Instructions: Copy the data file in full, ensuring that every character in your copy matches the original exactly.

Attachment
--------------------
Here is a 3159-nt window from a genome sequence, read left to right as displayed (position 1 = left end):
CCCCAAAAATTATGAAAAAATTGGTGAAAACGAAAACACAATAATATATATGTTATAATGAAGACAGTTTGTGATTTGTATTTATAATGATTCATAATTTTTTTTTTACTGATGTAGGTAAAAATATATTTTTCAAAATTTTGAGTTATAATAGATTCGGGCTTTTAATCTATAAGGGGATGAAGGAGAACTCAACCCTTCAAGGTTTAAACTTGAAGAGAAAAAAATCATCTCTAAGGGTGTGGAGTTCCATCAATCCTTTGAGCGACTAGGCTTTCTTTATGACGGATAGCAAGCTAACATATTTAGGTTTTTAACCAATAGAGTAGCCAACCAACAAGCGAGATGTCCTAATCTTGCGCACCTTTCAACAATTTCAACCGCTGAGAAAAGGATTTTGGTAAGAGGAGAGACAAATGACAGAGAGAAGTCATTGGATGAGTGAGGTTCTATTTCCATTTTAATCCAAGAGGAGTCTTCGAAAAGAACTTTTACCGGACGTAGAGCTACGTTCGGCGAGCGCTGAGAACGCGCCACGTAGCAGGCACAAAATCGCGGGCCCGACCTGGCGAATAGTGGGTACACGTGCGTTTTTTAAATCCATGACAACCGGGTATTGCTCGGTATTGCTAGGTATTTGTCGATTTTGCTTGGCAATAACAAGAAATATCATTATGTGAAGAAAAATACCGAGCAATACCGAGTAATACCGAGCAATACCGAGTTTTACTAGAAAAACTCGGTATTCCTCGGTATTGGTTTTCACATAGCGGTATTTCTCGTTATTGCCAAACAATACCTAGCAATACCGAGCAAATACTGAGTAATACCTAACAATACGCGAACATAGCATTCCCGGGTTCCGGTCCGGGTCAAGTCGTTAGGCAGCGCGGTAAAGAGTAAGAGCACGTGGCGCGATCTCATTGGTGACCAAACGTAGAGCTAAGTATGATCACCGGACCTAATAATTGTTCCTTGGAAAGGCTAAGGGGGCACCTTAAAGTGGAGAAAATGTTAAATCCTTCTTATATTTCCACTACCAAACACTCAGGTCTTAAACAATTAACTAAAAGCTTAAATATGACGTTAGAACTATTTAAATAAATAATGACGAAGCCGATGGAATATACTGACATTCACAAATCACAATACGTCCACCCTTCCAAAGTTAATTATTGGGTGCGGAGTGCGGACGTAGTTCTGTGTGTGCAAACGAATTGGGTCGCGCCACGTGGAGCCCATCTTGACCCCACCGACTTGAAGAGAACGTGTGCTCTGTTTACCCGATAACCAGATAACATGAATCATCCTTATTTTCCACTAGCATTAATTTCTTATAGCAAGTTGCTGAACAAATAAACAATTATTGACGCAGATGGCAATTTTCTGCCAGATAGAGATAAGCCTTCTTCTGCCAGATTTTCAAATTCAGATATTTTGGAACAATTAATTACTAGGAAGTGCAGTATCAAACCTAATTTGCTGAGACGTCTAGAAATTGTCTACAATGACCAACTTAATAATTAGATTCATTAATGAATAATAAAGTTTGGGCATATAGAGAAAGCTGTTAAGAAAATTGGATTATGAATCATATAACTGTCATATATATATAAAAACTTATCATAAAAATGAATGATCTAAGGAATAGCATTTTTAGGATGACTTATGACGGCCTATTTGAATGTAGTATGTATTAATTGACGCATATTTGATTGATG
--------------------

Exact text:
Here is a 3159-nt window from a genome sequence, read left to right as displayed (position 1 = left end):
CCCCAAAAATTATGAAAAAATTGGTGAAAACGAAAACACAATAATATATATGTTATAATGAAGACAGTTTGTGATTTGTATTTATAATGATTCATAATTTTTTTTTTACTGATGTAGGTAAAAATATATTTTTCAAAATTTTGAGTTATAATAGATTCGGGCTTTTAATCTATAAGGGGATGAAGGAGAACTCAACCCTTCAAGGTTTAAACTTGAAGAGAAAAAAATCATCTCTAAGGGTGTGGAGTTCCATCAATCCTTTGAGCGACTAGGCTTTCTTTATGACGGATAGCAAGCTAACATATTTAGGTTTTTAACCAATAGAGTAGCCAACCAACAAGCGAGATGTCCTAATCTTGCGCACCTTTCAACAATTTCAACCGCTGAGAAAAGGATTTTGGTAAGAGGAGAGACAAATGACAGAGAGAAGTCATTGGATGAGTGAGGTTCTATTTCCATTTTAATCCAAGAGGAGTCTTCGAAAAGAACTTTTACCGGACGTAGAGCTACGTTCGGCGAGCGCTGAGAACGCGCCACGTAGCAGGCACAAAATCGCGGGCCCGACCTGGCGAATAGTGGGTACACGTGCGTTTTTTAAATCCATGACAACCGGGTATTGCTCGGTATTGCTAGGTATTTGTCGATTTTGCTTGGCAATAACAAGAAATATCATTATGTGAAGAAAAATACCGAGCAATACCGAGTAATACCGAGCAATACCGAGTTTTACTAGAAAAACTCGGTATTCCTCGGTATTGGTTTTCACATAGCGGTATTTCTCGTTATTGCCAAACAATACCTAGCAATACCGAGCAAATACTGAGTAATACCTAACAATACGCGAACATAGCATTCCCGGGTTCCGGTCCGGGTCAAGTCGTTAGGCAGCGCGGTAAAGAGTAAGAGCACGTGGCGCGATCTCATTGGTGACCAAACGTAGAGCTAAGTATGATCACCGGACCTAATAATTGTTCCTTGGAAAGGCTAAGGGGGCACCTTAAAGTGGAGAAAATGTTAAATCCTTCTTATATTTCCACTACCAAACACTCAGGTCTTAAACAATTAACTAAAAGCTTAAATATGACGTTAGAACTATTTAAATAAATAATGACGAAGCCGATGGAATATACTGACATTCACAAATCACAATACGTCCACCCTTCCAAAGTTAATTATTGGGTGCGGAGTGCGGACGTAGTTCTGTGTGTGCAAACGAATTGGGTCGCGCCACGTGGAGCCCATCTTGACCCCACCGACTTGAAGAGAACGTGTGCTCTGTTTACCCGATAACCAGATAACATGAATCATCCTTATTTTCCACTAGCATTAATTTCTTATAGCAAGTTGCTGAACAAATAAACAATTATTGACGCAGATGGCAATTTTCTGCCAGATAGAGATAAGCCTTCTTCTGCCAGATTTTCAAATTCAGATATTTTGGAACAATTAATTACTAGGAAGTGCAGTATCAAACCTAATTTGCTGAGACGTCTAGAAATTGTCTACAATGACCAACTTAATAATTAGATTCATTAATGAATAATAAAGTTTGGGCATATAGAGAAAGCTGTTAAGAAAATTGGATTATGAATCATATAACTGTCATATATATATAAAAACTTATCATAAAAATGAATGATCTAAGGAATAGCATTTTTAGGATGACTTATGACGGCCTATTTGAATGTAGTATGTATTAATTGACGCATATTTGATTGATG